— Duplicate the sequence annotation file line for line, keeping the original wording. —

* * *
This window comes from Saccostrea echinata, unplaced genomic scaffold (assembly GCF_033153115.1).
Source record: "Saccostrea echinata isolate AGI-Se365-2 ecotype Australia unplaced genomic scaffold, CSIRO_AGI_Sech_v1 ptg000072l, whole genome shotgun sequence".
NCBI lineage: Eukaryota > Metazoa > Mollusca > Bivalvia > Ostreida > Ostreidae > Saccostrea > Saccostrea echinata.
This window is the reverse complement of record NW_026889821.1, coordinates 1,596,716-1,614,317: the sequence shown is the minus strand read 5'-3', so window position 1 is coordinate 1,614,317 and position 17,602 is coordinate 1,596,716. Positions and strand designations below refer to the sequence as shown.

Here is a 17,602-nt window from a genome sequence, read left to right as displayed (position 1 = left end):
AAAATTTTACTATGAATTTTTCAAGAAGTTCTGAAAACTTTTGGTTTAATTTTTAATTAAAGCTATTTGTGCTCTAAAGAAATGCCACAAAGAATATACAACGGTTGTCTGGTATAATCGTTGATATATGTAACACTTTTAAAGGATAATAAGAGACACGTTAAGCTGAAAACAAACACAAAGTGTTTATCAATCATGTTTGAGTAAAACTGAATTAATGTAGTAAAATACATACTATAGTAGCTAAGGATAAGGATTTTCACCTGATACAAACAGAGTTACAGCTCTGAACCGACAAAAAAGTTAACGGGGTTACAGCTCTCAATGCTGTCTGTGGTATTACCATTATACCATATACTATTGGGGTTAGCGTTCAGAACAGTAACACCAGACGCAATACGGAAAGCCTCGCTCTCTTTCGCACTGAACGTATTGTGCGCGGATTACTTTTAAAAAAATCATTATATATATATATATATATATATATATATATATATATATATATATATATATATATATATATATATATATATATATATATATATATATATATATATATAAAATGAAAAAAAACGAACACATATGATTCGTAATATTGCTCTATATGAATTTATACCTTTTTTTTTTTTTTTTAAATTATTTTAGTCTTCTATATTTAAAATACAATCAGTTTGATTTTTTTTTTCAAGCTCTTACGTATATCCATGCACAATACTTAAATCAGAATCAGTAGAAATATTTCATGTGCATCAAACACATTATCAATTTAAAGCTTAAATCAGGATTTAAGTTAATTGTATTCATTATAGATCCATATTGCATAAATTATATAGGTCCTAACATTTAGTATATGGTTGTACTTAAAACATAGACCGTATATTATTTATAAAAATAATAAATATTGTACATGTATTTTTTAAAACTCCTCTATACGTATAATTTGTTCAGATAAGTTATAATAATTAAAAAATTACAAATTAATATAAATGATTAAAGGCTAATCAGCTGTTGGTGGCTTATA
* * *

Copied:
This window comes from Saccostrea echinata, unplaced genomic scaffold (assembly GCF_033153115.1).
Source record: "Saccostrea echinata isolate AGI-Se365-2 ecotype Australia unplaced genomic scaffold, CSIRO_AGI_Sech_v1 ptg000072l, whole genome shotgun sequence".
NCBI lineage: Eukaryota > Metazoa > Mollusca > Bivalvia > Ostreida > Ostreidae > Saccostrea > Saccostrea echinata.
This window is the reverse complement of record NW_026889821.1, coordinates 1,596,716-1,614,317: the sequence shown is the minus strand read 5'-3', so window position 1 is coordinate 1,614,317 and position 17,602 is coordinate 1,596,716. Positions and strand designations below refer to the sequence as shown.

Here is a 17,602-nt window from a genome sequence, read left to right as displayed (position 1 = left end):
AAAATTTTACTATGAATTTTTCAAGAAGTTCTGAAAACTTTTGGTTTAATTTTTAATTAAAGCTATTTGTGCTCTAAAGAAATGCCACAAAGAATATACAACGGTTGTCTGGTATAATCGTTGATATATGTAACACTTTTAAAGGATAATAAGAGACACGTTAAGCTGAAAACAAACACAAAGTGTTTATCAATCATGTTTGAGTAAAACTGAATTAATGTAGTAAAATACATACTATAGTAGCTAAGGATAAGGATTTTCACCTGATACAAACAGAGTTACAGCTCTGAACCGACAAAAAAGTTAACGGGGTTACAGCTCTCAATGCTGTCTGTGGTATTACCATTATACCATATACTATTGGGGTTAGCGTTCAGAACAGTAACACCAGACGCAATACGGAAAGCCTCGCTCTCTTTCGCACTGAACGTATTGTGCGCGGATTACTTTTAAAAAAATCATTATATATATATATATATATATATATATATATATATATATATATATATATATATATATATATATATATATATATATATATATATATATATATATATATAAAATGAAAAAAAACGAACACATATGATTCGTAATATTGCTCTATATGAATTTATACCTTTTTTTTTTTTTTTTAAATTATTTTAGTCTTCTATATTTAAAATACAATCAGTTTGATTTTTTTTTTCAAGCTCTTACGTATATCCATGCACAATACTTAAATCAGAATCAGTAGAAATATTTCATGTGCATCAAACACATTATCAATTTAAAGCTTAAATCAGGATTTAAGTTAATTGTATTCATTATAGATCCATATTGCATAAATTATATAGGTCCTAACATTTAGTATATGGTTGTACTTAAAACATAGACCGTATATTATTTATAAAAATAATAAATATTGTACATGTATTTTTTAAAACTCCTCTATACGTATAATTTGTTCAGATAAGTTATAATAATTAAAAAATTACAAATTAATATAAATGATTAAAGGCTAATCAGCTGTTGGTGGCTTATA